What effect do a tsunami in Japan, uprisings in the Middle East and riots in Athens have on your pension?

May 15, 2012

Last year proved to be the costliest in history, according to the United Nations. Earthquakes in Japan and New Zealand, a Japanese tsunami, Thai floods, political upheaval and unrest in the Middle East, and history's largest sovereign default in Greece drove global economic losses to as much as $380 billion.

"The global economy is more interconnected today than any other time in history," says Neil Petroff, Executive Vice-President, Investments. "For example, the economic aftershocks of Japan's tsunami were felt in auto plants in Canada."

Ongoing economic uncertainty and continuing low interest rates mean the plan must project more modest investment returns. For example, the 10-year current outlook for the gross domestic product is 2.05%, compared to 3.1% at the plan's creation, making it harder to drive large returns. Additionally, interest rates are at the lowest level since the 1950s and 1960s, so plan managers need to set aside more money to pay pensions. In 2011, real return bond yields were 0.45% versus 4.5% in 1990.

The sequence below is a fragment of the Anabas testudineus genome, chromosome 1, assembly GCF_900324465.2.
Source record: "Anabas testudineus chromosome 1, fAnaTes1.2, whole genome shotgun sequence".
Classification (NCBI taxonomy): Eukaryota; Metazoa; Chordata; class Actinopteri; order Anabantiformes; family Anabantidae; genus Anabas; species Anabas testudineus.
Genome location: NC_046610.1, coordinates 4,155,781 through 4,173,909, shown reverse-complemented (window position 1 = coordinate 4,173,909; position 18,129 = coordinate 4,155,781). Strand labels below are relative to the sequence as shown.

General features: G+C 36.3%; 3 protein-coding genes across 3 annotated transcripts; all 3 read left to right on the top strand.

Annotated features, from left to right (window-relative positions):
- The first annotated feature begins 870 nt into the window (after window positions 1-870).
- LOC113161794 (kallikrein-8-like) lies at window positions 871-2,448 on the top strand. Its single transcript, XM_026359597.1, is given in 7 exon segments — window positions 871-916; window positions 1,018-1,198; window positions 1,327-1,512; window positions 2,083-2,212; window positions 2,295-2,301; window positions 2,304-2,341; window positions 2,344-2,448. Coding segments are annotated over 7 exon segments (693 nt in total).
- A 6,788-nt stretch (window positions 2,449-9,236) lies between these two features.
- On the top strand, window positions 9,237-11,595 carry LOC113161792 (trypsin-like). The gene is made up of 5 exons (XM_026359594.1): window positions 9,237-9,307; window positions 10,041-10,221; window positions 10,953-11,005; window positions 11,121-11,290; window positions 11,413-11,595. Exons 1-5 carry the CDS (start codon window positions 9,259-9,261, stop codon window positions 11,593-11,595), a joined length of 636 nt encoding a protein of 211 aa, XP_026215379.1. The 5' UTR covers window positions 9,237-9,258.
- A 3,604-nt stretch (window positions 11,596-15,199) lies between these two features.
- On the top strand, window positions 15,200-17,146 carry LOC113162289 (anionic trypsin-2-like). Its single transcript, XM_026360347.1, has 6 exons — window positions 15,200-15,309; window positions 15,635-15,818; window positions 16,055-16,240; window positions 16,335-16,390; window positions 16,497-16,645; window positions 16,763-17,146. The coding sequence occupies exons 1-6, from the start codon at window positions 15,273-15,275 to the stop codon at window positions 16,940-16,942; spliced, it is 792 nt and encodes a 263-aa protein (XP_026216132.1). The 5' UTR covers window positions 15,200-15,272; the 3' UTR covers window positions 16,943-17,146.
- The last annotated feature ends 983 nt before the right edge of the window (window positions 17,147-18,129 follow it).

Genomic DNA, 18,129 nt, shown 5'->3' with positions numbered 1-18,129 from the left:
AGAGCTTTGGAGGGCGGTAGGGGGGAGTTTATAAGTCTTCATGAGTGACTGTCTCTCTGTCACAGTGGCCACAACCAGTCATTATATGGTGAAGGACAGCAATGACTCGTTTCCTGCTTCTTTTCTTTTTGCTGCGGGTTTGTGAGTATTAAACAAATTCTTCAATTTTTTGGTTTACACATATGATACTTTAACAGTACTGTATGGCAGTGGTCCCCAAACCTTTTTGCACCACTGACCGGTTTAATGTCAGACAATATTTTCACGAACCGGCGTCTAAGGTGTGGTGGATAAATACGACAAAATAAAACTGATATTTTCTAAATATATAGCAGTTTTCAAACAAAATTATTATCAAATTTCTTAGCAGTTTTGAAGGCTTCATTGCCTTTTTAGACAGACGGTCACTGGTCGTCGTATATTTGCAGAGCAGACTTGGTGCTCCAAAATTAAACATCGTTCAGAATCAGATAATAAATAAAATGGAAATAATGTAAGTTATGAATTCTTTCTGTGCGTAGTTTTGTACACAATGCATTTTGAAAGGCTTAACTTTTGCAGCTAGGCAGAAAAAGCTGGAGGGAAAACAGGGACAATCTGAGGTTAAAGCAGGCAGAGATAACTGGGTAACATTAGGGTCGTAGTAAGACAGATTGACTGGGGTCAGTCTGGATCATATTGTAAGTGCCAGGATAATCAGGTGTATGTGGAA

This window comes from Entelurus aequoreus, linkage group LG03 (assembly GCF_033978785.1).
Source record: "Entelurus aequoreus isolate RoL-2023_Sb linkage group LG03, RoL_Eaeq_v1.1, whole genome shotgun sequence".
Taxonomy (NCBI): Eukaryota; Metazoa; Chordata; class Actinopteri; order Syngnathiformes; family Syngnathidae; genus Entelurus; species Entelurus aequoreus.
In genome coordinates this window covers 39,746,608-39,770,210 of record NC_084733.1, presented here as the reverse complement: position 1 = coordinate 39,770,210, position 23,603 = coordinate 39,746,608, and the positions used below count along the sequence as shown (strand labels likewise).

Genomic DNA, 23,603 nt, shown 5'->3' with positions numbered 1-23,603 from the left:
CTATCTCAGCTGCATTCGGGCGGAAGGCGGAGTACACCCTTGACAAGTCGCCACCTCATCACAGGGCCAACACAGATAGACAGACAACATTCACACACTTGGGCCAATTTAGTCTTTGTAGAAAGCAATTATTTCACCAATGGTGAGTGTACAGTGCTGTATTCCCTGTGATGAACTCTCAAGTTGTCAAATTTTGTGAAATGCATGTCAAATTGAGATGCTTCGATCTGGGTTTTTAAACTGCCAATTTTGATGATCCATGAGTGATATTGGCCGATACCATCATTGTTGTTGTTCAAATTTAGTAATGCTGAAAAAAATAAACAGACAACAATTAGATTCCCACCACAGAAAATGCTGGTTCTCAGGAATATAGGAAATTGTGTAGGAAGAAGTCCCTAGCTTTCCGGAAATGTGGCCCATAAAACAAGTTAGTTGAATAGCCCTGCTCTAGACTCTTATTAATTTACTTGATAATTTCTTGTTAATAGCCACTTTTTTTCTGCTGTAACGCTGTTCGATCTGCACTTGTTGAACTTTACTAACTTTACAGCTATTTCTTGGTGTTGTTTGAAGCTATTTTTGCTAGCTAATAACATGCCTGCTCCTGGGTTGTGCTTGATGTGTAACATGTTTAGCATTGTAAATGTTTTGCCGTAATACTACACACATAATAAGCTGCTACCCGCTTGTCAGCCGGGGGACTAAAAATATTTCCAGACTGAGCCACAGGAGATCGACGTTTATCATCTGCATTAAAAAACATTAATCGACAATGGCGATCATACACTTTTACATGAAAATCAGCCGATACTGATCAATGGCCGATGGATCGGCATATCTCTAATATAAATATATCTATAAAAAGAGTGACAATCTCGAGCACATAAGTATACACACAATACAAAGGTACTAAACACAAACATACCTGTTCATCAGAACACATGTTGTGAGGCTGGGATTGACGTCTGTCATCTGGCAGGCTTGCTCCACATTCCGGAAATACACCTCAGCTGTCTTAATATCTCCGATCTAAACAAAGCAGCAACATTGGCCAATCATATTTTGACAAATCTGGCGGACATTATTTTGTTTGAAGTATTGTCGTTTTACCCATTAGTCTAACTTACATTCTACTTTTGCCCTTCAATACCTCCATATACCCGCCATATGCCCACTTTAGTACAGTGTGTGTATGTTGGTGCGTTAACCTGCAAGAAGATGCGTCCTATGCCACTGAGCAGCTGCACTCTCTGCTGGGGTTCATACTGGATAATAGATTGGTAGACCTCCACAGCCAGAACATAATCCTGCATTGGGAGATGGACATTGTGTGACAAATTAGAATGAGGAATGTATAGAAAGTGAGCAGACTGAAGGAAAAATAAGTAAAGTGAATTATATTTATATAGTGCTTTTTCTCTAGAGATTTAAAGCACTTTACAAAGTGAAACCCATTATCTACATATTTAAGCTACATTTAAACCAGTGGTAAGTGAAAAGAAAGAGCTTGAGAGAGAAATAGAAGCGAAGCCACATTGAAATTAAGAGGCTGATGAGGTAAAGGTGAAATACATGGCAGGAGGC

"We know that there are systemic issues which we cannot control; however, the investment team is working very hard on the things we can control to optimize their portfolios," says Neil. "We have the right investment management team with our 'secret sauce' of collaboration, innovation, good judgment and courage to help us navigate through uncertain times."